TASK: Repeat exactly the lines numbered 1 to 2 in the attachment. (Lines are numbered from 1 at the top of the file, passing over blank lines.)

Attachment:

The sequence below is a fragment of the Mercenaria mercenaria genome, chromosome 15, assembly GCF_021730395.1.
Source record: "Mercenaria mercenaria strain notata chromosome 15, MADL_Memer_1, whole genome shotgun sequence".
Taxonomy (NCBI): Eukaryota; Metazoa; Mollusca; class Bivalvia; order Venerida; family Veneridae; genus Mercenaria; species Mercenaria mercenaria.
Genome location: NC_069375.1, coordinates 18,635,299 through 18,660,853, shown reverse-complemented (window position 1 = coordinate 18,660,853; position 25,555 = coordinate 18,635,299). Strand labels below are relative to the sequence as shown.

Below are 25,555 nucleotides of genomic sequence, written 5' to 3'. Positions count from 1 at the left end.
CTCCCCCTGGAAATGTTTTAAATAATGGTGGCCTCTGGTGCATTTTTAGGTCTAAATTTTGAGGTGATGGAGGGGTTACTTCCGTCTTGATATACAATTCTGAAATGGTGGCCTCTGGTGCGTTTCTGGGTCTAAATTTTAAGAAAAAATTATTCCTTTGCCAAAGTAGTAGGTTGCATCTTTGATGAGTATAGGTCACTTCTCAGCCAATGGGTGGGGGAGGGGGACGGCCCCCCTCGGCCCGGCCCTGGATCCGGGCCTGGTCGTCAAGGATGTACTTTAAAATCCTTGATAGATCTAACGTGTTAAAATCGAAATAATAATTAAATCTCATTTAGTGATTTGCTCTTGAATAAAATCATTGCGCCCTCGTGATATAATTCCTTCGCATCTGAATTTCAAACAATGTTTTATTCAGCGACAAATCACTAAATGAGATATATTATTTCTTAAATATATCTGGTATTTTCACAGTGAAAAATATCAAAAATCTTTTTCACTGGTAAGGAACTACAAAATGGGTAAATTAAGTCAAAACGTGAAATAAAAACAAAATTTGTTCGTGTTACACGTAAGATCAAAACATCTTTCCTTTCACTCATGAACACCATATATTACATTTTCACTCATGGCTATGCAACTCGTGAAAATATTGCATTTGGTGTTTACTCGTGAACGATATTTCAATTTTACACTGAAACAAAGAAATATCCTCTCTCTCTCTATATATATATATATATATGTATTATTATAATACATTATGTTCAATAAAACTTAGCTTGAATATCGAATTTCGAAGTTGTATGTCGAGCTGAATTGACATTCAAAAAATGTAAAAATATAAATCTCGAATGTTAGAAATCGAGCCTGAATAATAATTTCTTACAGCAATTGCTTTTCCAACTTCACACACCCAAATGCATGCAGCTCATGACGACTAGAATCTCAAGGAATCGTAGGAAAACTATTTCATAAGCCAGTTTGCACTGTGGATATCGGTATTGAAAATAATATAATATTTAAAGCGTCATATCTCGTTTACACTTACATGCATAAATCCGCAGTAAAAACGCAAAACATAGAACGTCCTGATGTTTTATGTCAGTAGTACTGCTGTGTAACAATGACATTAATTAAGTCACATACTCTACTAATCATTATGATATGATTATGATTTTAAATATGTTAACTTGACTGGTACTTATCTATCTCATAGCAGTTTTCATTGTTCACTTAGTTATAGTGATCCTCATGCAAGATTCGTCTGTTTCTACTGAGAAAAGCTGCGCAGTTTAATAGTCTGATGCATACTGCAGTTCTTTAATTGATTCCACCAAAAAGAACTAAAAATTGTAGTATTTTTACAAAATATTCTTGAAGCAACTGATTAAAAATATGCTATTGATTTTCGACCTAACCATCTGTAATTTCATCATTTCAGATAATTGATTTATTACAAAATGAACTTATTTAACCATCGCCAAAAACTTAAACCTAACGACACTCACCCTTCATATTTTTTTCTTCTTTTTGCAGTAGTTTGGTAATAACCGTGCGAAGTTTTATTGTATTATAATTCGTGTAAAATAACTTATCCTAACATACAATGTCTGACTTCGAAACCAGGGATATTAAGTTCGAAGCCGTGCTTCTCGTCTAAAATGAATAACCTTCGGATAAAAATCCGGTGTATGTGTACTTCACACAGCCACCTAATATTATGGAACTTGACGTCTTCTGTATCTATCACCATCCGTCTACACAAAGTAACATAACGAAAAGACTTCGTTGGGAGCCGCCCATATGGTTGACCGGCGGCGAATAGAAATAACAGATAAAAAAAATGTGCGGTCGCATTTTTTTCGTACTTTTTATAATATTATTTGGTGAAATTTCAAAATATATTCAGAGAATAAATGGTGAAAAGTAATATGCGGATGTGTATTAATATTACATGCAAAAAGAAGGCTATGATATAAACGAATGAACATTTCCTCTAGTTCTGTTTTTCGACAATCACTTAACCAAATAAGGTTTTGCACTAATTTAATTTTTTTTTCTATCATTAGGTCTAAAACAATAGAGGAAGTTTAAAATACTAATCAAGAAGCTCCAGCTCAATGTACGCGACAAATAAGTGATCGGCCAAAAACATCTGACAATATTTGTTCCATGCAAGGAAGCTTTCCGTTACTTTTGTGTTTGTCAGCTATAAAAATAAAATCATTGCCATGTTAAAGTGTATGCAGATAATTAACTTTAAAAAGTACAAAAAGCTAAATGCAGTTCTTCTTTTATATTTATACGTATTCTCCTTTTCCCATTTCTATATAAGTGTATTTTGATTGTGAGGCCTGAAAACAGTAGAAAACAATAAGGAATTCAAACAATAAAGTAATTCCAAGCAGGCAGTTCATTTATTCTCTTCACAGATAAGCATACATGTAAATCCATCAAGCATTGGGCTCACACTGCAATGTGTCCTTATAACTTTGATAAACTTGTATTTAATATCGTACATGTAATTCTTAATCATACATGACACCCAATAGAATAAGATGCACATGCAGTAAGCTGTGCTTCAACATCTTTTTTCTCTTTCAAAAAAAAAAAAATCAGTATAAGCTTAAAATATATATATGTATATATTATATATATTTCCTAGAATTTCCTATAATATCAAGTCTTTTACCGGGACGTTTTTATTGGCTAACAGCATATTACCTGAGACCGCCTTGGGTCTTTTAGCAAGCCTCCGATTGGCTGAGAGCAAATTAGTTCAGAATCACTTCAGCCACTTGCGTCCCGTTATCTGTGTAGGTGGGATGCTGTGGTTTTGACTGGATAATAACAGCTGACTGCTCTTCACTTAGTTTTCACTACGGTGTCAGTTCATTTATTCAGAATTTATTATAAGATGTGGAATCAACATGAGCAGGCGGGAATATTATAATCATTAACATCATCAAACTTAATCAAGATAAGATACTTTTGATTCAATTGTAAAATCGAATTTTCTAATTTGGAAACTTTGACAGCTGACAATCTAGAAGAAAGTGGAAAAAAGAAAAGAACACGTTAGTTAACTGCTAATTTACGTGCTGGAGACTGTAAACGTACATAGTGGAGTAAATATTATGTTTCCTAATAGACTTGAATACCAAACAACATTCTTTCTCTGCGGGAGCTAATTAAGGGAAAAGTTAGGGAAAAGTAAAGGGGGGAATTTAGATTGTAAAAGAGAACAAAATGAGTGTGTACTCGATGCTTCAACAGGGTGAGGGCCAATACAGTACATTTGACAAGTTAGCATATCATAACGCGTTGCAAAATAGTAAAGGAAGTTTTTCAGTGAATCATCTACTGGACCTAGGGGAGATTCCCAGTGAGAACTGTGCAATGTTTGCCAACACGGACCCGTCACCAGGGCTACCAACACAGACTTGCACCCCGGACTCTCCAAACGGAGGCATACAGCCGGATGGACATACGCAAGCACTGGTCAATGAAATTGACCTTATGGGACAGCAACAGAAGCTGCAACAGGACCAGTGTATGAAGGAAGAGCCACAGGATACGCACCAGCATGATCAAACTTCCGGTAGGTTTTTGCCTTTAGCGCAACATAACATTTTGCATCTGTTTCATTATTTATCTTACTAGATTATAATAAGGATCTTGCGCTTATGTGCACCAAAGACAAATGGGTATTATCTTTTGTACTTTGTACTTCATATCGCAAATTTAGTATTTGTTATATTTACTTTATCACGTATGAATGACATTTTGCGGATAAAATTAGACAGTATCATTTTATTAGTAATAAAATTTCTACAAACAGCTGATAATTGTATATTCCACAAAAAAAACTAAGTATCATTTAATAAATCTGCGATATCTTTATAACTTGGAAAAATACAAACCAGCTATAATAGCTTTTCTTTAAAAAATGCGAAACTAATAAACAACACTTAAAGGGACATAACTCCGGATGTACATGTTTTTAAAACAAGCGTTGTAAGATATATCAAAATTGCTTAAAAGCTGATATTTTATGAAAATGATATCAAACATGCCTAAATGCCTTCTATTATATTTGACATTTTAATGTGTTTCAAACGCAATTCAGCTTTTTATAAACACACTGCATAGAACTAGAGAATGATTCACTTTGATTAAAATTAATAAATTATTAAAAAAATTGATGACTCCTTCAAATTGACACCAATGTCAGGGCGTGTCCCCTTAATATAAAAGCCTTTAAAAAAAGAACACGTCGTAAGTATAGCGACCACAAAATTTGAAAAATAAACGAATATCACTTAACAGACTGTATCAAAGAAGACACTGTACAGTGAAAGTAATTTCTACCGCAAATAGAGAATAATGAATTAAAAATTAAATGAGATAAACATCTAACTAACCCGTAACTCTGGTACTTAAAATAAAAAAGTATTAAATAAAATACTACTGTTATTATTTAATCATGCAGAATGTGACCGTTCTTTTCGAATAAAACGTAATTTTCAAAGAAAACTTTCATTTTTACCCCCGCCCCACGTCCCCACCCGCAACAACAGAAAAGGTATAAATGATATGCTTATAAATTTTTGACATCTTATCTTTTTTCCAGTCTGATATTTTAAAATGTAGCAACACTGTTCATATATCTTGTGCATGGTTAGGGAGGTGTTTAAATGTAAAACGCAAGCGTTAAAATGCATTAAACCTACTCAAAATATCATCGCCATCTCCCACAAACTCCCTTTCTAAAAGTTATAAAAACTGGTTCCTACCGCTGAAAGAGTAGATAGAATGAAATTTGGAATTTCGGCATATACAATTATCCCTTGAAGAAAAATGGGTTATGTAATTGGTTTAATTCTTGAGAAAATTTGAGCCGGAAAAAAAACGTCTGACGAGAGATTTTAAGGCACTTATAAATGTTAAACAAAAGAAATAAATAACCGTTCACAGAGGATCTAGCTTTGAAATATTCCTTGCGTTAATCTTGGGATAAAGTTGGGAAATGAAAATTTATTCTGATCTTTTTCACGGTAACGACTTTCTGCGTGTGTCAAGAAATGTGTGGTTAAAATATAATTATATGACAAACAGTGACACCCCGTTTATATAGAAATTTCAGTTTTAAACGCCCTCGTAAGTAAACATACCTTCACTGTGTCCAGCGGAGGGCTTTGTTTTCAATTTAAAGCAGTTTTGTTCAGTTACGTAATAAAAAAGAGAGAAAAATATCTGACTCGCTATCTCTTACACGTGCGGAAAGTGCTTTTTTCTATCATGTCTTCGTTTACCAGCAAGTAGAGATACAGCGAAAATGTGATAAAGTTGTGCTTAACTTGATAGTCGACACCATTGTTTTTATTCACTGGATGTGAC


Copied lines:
The sequence below is a fragment of the Mercenaria mercenaria genome, chromosome 15, assembly GCF_021730395.1.
Source record: "Mercenaria mercenaria strain notata chromosome 15, MADL_Memer_1, whole genome shotgun sequence".